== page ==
Published: 31 May 2017
What is GDPR?
The General Data Protection Regulation (GDPR) is an EU regulation that will replace the existing Data Protection Act (DPA) with effect from 25 May 2018.
This is an EU-wide regulation with world-wide reach. Therefore, if you process an EU citizen’s data, all companies and individuals will need to comply with GDPR. Whilst it may appear similar to DPA, GDPR provides greater levels of protection and control to data subjects. As a result, GDPR will be more onerous than the current DPA requirements.
The GDPR will apply to the processing of personal data by a Controller or Processor in the context of the activities of their establishment in the EU, regardless of where the processing formally takes place.
It’s worth noting that despite the result of the UK EU referendum (Brexit), this doesn’t alter the need to comply with GDPR as it still remains a legal requirement.
Who is affected?
The GDPR will apply to the processing of personal data by a Controller or Processor in the context of activities of their establishment in the EU, regardless of where the processing actually takes place.
What are the changes?
The key changes under GDPR are as follows:
- Criminal conviction data cannot be processed without a relevant derogation.
- The conditions for obtaining consent will alter under GDPR legislation. This means (1) a soft opt-in is no longer permitted (2) parental consent is required to process children’s data (3) indirectly acquired data must not be processed without consent or notification and (4) records of consent must be kept.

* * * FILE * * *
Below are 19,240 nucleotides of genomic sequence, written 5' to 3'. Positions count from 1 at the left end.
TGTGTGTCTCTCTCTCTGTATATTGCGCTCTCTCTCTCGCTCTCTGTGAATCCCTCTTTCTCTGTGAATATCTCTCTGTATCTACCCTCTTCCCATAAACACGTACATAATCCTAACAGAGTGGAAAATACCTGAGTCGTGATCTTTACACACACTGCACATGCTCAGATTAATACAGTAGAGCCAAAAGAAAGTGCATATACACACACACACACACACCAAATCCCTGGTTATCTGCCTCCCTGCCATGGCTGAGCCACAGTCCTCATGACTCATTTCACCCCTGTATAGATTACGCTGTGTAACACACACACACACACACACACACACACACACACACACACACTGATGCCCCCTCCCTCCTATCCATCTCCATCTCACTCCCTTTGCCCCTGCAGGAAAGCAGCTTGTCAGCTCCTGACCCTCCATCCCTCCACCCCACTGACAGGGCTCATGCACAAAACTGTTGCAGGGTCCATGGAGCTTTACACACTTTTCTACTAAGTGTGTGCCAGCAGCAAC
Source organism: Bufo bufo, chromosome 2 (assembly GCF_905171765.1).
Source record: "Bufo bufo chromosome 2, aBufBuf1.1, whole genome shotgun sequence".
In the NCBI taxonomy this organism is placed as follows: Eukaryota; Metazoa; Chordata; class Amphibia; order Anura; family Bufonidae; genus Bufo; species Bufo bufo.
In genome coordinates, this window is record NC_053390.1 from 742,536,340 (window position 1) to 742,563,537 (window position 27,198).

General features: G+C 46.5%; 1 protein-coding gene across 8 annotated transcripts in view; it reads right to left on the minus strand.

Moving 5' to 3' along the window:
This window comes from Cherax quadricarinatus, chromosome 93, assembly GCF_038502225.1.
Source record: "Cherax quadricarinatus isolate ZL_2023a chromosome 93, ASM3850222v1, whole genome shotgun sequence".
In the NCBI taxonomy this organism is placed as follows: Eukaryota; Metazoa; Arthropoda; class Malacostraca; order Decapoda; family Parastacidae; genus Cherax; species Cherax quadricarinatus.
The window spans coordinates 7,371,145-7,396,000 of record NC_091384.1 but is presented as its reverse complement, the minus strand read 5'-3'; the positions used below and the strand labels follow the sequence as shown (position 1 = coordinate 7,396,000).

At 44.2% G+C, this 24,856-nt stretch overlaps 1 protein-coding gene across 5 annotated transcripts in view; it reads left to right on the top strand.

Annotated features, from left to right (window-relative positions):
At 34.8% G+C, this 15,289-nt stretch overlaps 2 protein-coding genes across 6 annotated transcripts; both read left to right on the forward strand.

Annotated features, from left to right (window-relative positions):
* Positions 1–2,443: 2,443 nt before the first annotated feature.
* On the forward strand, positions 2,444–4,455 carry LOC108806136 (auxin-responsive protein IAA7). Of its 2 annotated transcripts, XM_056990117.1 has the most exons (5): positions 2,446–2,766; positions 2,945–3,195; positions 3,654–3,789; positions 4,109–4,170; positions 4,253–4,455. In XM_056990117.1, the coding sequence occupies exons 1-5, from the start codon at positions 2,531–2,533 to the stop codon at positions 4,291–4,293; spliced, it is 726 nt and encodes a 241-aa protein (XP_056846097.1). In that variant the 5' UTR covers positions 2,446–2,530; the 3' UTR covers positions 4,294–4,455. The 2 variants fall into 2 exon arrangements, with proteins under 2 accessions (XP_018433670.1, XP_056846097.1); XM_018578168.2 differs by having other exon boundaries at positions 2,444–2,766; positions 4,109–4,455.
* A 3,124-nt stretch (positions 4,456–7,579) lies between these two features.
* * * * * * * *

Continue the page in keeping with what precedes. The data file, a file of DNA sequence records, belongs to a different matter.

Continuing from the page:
- The information to be provided at the point of data collection could change significantly.
- Privacy must be a constant part of any process design and privacy impact assessments must be carried out.
- More information must be disclosed in response to subject access requests and these are likely to increase in volume.
- Incident management controls must meet new breach notification requirements.
- Data subjects have new rights to request the erasure or rectification of data and to object to or restrict certain processing methods.
- The difference in responsibilities between Controller and Processor have been reduced and overall accountability increased.
- Maximum fines for breaches will increase massively and the Information Commissioners Office (ICO) now has rights to audit or to stop firms from processing data.
What happens if you don’t comply?
Under the new legislation, the financial sanctions for breaches or non-compliance of GDPR will rise from the current maximum fine of £500k to a maximum fine of either 2% or 4% of group global turnover depending on the type of breach.
Individuals may also pursue damages and bring claims directly against businesses based inside and outside of the European Economic Area (EEA).With this in mind, it will have a significant impact on the financial services industry.
We’ll keep you updated over the coming months, but if you do have any questions, please contact your Aviva sales manager.
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